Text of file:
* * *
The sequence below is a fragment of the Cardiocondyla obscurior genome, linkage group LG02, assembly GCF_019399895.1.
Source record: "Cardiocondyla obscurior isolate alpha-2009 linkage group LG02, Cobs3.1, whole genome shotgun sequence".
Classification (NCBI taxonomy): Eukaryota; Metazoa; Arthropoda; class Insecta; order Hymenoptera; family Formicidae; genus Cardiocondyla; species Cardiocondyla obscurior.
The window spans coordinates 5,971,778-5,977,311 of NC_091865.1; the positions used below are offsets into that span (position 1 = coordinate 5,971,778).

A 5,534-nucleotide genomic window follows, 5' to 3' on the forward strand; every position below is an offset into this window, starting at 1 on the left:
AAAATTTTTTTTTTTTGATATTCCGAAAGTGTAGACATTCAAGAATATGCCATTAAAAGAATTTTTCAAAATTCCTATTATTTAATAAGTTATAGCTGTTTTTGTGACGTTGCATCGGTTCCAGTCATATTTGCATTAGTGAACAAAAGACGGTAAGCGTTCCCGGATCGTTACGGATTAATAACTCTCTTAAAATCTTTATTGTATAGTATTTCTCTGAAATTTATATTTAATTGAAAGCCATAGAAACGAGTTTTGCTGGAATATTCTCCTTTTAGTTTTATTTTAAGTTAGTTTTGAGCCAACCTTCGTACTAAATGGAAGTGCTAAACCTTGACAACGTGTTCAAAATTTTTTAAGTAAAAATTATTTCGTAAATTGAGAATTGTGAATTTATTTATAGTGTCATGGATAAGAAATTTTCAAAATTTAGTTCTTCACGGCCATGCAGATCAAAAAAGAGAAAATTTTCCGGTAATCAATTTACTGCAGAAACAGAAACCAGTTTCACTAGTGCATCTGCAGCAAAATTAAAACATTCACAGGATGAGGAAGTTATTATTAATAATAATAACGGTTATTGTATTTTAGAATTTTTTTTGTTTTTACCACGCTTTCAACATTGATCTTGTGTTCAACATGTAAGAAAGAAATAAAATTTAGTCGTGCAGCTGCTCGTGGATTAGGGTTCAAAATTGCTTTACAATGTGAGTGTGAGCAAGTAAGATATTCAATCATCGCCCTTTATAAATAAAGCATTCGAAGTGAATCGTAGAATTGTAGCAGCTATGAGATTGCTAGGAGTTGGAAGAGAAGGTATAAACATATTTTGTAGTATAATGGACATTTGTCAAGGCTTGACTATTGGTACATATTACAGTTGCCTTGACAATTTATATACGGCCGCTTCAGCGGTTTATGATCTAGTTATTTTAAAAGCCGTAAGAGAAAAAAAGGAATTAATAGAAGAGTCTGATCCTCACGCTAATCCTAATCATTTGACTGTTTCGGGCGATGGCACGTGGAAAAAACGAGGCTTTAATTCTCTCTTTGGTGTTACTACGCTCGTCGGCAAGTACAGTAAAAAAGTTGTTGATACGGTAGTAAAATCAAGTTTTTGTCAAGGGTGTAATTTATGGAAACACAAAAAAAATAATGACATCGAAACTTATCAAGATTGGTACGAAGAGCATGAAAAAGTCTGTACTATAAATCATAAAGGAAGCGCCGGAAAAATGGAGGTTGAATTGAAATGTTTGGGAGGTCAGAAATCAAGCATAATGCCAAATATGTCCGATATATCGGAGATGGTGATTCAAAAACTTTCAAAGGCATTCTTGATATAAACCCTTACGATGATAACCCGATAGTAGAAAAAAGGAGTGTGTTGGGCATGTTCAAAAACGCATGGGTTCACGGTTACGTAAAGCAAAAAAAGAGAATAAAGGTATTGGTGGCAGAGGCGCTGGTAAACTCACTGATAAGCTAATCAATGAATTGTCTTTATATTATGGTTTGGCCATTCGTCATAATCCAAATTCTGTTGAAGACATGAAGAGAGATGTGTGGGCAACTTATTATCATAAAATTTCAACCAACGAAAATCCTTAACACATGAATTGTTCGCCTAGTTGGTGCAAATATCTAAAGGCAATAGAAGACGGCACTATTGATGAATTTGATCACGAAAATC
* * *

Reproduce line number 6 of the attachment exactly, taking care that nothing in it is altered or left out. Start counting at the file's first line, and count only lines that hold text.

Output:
AAAATTTTTTTTTTTTGATATTCCGAAAGTGTAGACATTCAAGAATATGCCATTAAAAGAATTTTTCAAAATTCCTATTATTTAATAAGTTATAGCTGTTTTTGTGACGTTGCATCGGTTCCAGTCATATTTGCATTAGTGAACAAAAGACGGTAAGCGTTCCCGGATCGTTACGGATTAATAACTCTCTTAAAATCTTTATTGTATAGTATTTCTCTGAAATTTATATTTAATTGAAAGCCATAGAAACGAGTTTTGCTGGAATATTCTCCTTTTAGTTTTATTTTAAGTTAGTTTTGAGCCAACCTTCGTACTAAATGGAAGTGCTAAACCTTGACAACGTGTTCAAAATTTTTTAAGTAAAAATTATTTCGTAAATTGAGAATTGTGAATTTATTTATAGTGTCATGGATAAGAAATTTTCAAAATTTAGTTCTTCACGGCCATGCAGATCAAAAAAGAGAAAATTTTCCGGTAATCAATTTACTGCAGAAACAGAAACCAGTTTCACTAGTGCATCTGCAGCAAAATTAAAACATTCACAGGATGAGGAAGTTATTATTAATAATAATAACGGTTATTGTATTTTAGAATTTTTTTTGTTTTTACCACGCTTTCAACATTGATCTTGTGTTCAACATGTAAGAAAGAAATAAAATTTAGTCGTGCAGCTGCTCGTGGATTAGGGTTCAAAATTGCTTTACAATGTGAGTGTGAGCAAGTAAGATATTCAATCATCGCCCTTTATAAATAAAGCATTCGAAGTGAATCGTAGAATTGTAGCAGCTATGAGATTGCTAGGAGTTGGAAGAGAAGGTATAAACATATTTTGTAGTATAATGGACATTTGTCAAGGCTTGACTATTGGTACATATTACAGTTGCCTTGACAATTTATATACGGCCGCTTCAGCGGTTTATGATCTAGTTATTTTAAAAGCCGTAAGAGAAAAAAAGGAATTAATAGAAGAGTCTGATCCTCACGCTAATCCTAATCATTTGACTGTTTCGGGCGATGGCACGTGGAAAAAACGAGGCTTTAATTCTCTCTTTGGTGTTACTACGCTCGTCGGCAAGTACAGTAAAAAAGTTGTTGATACGGTAGTAAAATCAAGTTTTTGTCAAGGGTGTAATTTATGGAAACACAAAAAAAATAATGACATCGAAACTTATCAAGATTGGTACGAAGAGCATGAAAAAGTCTGTACTATAAATCATAAAGGAAGCGCCGGAAAAATGGAGGTTGAATTGAAATGTTTGGGAGGTCAGAAATCAAGCATAATGCCAAATATGTCCGATATATCGGAGATGGTGATTCAAAAACTTTCAAAGGCATTCTTGATATAAACCCTTACGATGATAACCCGATAGTAGAAAAAAGGAGTGTGTTGGGCATGTTCAAAAACGCATGGGTTCACGGTTACGTAAAGCAAAAAAAGAGAATAAAGGTATTGGTGGCAGAGGCGCTGGTAAACTCACTGATAAGCTAATCAATGAATTGTCTTTATATTATGGTTTGGCCATTCGTCATAATCCAAATTCTGTTGAAGACATGAAGAGAGATGTGTGGGCAACTTATTATCATAAAATTTCAACCAACGAAAATCCTTAACACATGAATTGTTCGCCTAGTTGGTGCAAATATCTAAAGGCAATAGAAGACGGCACTATTGATGAATTTGATCACGAAAATC